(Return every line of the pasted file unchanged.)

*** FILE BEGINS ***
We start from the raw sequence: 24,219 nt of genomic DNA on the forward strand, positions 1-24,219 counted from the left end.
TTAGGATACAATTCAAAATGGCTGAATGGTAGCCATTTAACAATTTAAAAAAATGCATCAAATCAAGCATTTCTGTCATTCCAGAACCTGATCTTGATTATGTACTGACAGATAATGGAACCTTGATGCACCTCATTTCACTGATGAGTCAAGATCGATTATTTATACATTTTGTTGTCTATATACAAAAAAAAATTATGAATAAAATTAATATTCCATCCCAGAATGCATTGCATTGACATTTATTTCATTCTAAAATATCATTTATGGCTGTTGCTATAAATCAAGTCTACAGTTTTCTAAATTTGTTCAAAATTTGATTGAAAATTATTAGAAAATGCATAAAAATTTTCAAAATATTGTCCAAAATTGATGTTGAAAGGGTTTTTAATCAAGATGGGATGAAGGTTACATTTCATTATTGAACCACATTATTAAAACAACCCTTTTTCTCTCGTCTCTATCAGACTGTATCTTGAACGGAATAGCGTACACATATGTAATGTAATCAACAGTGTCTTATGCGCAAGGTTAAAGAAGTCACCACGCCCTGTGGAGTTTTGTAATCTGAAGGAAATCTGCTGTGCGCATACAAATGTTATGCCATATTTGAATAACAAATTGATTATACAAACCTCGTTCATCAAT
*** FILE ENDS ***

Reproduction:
We start from the raw sequence: 24,219 nt of genomic DNA on the forward strand, positions 1-24,219 counted from the left end.
TTAGGATACAATTCAAAATGGCTGAATGGTAGCCATTTAACAATTTAAAAAAATGCATCAAATCAAGCATTTCTGTCATTCCAGAACCTGATCTTGATTATGTACTGACAGATAATGGAACCTTGATGCACCTCATTTCACTGATGAGTCAAGATCGATTATTTATACATTTTGTTGTCTATATACAAAAAAAAATTATGAATAAAATTAATATTCCATCCCAGAATGCATTGCATTGACATTTATTTCATTCTAAAATATCATTTATGGCTGTTGCTATAAATCAAGTCTACAGTTTTCTAAATTTGTTCAAAATTTGATTGAAAATTATTAGAAAATGCATAAAAATTTTCAAAATATTGTCCAAAATTGATGTTGAAAGGGTTTTTAATCAAGATGGGATGAAGGTTACATTTCATTATTGAACCACATTATTAAAACAACCCTTTTTCTCTCGTCTCTATCAGACTGTATCTTGAACGGAATAGCGTACACATATGTAATGTAATCAACAGTGTCTTATGCGCAAGGTTAAAGAAGTCACCACGCCCTGTGGAGTTTTGTAATCTGAAGGAAATCTGCTGTGCGCATACAAATGTTATGCCATATTTGAATAACAAATTGATTATACAAACCTCGTTCATCAAT